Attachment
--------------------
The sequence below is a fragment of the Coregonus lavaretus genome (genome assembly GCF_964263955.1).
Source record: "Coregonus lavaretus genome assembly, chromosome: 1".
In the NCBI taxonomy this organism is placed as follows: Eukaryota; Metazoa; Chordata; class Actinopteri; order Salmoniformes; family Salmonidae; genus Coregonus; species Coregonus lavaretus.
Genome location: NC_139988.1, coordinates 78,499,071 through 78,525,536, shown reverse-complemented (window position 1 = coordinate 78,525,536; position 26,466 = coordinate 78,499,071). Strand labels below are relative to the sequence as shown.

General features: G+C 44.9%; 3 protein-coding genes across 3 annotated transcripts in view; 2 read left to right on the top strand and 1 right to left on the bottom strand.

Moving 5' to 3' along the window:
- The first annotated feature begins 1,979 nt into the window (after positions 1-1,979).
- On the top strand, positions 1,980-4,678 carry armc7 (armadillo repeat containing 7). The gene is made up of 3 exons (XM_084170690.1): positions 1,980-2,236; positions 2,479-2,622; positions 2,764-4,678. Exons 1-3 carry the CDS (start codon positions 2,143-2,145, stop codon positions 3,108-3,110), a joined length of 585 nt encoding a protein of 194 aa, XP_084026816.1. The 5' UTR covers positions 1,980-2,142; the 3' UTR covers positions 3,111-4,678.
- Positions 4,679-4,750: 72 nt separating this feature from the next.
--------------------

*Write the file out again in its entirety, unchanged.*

The sequence below is a fragment of the Coregonus lavaretus genome (genome assembly GCF_964263955.1).
Source record: "Coregonus lavaretus genome assembly, chromosome: 1".
In the NCBI taxonomy this organism is placed as follows: Eukaryota; Metazoa; Chordata; class Actinopteri; order Salmoniformes; family Salmonidae; genus Coregonus; species Coregonus lavaretus.
Genome location: NC_139988.1, coordinates 78,499,071 through 78,525,536, shown reverse-complemented (window position 1 = coordinate 78,525,536; position 26,466 = coordinate 78,499,071). Strand labels below are relative to the sequence as shown.

General features: G+C 44.9%; 3 protein-coding genes across 3 annotated transcripts in view; 2 read left to right on the top strand and 1 right to left on the bottom strand.

Moving 5' to 3' along the window:
- The first annotated feature begins 1,979 nt into the window (after positions 1-1,979).
- On the top strand, positions 1,980-4,678 carry armc7 (armadillo repeat containing 7). The gene is made up of 3 exons (XM_084170690.1): positions 1,980-2,236; positions 2,479-2,622; positions 2,764-4,678. Exons 1-3 carry the CDS (start codon positions 2,143-2,145, stop codon positions 3,108-3,110), a joined length of 585 nt encoding a protein of 194 aa, XP_084026816.1. The 5' UTR covers positions 1,980-2,142; the 3' UTR covers positions 3,111-4,678.
- Positions 4,679-4,750: 72 nt separating this feature from the next.